SUNDANCE — Someone once asked one of us to choose only one musical to represent musical theatre and mankind, and I chose The Sound of Music. Such an iconic show needs little introduction here, and it is our personal opinion that its special mixture of history, compelling narrative, and inspiring messages has led it to stand the test of time and become one of the most beloved musicals of all time. We agreed as we sat down for the show, “It’s hard not to like The Sound of Music.” Sundance Resort’s summer theatre has succeeded in offering a wonderful production of this beloved musical, while also providing a unique family experience in the Wasatch Mountains. So, let’s start at the very beginning, which is a very good place to start.
Be sure to arrive early for this show, as the parking lot is far away from the actual amphitheater. You will board a tram that will take you to the resort, and then a tractor that will take you to the theater. This extensive trip to the theatre allows you to begin taking in the natural beauty of this venue. But you’ll definitely want to bring blankets and bug spray.
The setting is perfect as Maria, played by BreAnne Okoren, begins the show winding through the hills, making her way to the stage. Okoren is strong and enchanting throughout, as she portrays Maria’s journey from a flibberty-jibbet nun-in-training to a determined mother of seven. The transformation of Captain von Trapp’s character, played by Matt Dobson, is also effective and believable. As the hardened man heard his children sing for the first time in years, his subtle and tender emotions truly moved the audience. The strength of the entire cast made this a solid production, but there were also a few standouts that elevated the show with their performances.
The children were truly wonderful; we loved that the younger children were really played by young children. The Von Trapps came across as a real family. Little 5-year-old Gretl, played by Lyza Lynne Bull, was so adorable that I, too, wanted to put her on my back and scale the Alps. She is impressive, making her musical theatre debut without a hint of nervousness, repeating her lines precisely on cue. The Baroness von Schraeder (Christy Allen) and Max Detweiler (Andrew Hansen) brought the show to a higher level with their performances, adding great conflict and energy to the production whenever they were on stage. Though sometimes simply portrayed as a villain, Allen brought depth to the conflicted role of the Baroness that is not always seen in stage productions of the show. On the whole, the entire ensemble did very well, although some of the more dramatic moments felt rushed. This could have been because it was their first night with an audience.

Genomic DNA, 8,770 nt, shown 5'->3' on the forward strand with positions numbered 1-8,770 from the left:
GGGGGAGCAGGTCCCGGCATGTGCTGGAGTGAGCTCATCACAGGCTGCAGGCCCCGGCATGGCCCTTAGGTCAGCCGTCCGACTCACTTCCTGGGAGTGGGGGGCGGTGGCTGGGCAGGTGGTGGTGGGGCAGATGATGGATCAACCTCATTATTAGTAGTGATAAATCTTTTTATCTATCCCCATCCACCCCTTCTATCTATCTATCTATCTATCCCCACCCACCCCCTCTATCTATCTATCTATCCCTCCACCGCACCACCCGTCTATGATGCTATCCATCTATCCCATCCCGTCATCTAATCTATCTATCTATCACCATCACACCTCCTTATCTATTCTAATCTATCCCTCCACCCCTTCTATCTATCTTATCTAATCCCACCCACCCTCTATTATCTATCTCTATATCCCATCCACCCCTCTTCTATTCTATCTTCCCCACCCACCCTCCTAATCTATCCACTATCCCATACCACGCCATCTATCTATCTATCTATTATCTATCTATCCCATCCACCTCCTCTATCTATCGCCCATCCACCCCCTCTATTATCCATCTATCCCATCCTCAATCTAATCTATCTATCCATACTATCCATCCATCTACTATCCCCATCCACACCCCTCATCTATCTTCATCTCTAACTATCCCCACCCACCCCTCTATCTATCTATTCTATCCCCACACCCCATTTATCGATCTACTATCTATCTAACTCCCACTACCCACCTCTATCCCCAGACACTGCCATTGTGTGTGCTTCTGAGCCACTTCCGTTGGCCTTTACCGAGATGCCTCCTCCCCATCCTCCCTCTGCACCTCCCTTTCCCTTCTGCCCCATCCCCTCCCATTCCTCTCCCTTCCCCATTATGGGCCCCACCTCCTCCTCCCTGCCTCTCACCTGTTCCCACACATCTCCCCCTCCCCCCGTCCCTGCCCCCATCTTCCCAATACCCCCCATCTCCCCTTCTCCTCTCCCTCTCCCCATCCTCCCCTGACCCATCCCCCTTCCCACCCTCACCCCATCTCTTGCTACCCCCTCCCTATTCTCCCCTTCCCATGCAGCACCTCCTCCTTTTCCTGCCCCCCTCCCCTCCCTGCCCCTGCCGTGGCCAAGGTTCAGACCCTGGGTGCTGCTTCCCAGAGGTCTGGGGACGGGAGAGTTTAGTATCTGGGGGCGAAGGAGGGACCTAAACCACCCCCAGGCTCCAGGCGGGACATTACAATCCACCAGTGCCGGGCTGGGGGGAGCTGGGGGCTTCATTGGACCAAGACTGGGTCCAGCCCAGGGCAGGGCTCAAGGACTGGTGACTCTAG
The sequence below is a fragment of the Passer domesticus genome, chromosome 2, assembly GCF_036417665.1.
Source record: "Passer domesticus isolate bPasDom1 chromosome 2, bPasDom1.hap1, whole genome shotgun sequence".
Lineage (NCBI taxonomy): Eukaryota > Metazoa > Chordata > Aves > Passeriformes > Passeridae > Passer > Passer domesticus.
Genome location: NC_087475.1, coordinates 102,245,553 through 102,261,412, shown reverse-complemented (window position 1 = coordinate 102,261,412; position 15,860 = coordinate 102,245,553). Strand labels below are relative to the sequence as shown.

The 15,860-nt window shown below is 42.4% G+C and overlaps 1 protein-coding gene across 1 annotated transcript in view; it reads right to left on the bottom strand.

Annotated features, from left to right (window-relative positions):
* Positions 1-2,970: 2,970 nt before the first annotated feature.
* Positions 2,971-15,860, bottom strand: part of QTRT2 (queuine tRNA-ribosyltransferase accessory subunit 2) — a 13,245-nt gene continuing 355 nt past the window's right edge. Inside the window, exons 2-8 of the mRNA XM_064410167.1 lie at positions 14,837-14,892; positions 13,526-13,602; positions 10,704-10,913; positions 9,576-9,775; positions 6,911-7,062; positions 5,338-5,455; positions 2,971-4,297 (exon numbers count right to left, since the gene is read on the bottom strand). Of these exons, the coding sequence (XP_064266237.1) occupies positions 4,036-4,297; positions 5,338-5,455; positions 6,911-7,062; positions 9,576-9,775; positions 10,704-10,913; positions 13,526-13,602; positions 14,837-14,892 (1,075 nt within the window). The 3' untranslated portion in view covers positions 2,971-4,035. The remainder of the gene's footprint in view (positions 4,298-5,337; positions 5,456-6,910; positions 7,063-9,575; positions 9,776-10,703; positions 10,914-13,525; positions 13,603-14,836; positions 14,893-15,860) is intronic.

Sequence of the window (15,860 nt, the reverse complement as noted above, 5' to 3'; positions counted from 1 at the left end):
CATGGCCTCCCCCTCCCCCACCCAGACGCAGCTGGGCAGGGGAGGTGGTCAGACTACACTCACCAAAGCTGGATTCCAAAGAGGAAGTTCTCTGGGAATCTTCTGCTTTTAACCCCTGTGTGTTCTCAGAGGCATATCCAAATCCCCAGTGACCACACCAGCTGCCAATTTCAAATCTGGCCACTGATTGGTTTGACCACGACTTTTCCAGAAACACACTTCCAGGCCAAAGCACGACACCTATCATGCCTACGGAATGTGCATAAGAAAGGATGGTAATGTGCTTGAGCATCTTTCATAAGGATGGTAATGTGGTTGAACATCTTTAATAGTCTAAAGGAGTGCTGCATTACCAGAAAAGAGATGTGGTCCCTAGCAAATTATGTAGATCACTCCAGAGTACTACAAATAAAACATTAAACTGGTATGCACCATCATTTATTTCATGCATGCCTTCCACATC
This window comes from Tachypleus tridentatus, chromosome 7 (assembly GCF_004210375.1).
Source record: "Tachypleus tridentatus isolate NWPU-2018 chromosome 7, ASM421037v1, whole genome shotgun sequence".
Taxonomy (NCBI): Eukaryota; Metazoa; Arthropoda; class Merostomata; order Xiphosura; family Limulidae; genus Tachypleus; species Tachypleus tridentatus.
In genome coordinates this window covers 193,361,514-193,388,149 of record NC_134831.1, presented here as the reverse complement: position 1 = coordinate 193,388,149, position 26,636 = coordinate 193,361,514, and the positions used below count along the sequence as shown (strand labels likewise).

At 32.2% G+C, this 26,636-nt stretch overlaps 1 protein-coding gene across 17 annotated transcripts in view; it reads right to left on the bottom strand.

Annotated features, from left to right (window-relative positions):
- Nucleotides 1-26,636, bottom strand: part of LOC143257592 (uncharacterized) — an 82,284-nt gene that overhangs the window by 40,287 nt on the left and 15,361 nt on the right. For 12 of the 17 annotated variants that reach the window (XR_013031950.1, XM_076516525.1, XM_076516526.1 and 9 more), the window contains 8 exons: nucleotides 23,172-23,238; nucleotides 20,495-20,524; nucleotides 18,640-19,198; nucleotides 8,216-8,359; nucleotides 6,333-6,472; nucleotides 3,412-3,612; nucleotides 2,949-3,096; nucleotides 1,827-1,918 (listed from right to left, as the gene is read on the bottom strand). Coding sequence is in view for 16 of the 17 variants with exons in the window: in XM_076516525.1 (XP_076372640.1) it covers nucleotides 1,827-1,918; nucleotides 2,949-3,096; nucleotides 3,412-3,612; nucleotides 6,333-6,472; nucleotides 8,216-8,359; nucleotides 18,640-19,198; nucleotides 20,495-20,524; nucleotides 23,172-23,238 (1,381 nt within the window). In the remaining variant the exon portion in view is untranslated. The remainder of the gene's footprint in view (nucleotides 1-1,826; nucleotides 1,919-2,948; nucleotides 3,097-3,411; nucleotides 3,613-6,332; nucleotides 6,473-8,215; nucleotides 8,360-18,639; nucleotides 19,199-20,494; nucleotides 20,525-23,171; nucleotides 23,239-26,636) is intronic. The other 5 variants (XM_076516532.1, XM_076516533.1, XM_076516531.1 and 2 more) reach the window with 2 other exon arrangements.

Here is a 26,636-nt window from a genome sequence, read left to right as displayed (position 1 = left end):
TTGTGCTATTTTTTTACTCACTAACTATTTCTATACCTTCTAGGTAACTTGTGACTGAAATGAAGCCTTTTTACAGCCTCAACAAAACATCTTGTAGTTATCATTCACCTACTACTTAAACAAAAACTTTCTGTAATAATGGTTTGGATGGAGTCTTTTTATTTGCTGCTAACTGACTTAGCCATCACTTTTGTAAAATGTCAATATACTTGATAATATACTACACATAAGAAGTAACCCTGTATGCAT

As with any outdoor production, the design elements of the show did seem to take shape once the sun went down. This is obviously most notable with the lighting design (by Joseph Fox), but the look of the set (designed by Stephen Purdy) also improved once backstage was hidden in darkness, and through the deconstructed set you could see purple hues painting the branches and the majestic silhouettes of pine trees. Though the real scenery was integrated when it could be, we did wish that there didn’t have to be any fabricated nature on the set. A small, painted hill and rod iron mountains pale in comparison when surrounded by the real thing. The costume design (by Lara Beene) was familiar and executed very well.
The biggest bonus of seeing The Sound of Music at Sundance (which we did not know until we sat down) is that it is a sing along version! The programs have the lyrics printed in them, and though you do not sing along with every song (at least, not out loud), the audience is given an opportunity throughout the show to participate, and experience the magic that music can create.
Seeing this show in this unique venue is sure to be a delightful night for you and your family. Director Isaac Walters unites the audience and performers as a community, which reminded us how inspirational this story truly is. In a time where conflict and adversity seem to be increasing, we are shown what matters most. Through the unity of family, we are able to Climb Every Mountain and Ford Every Stream.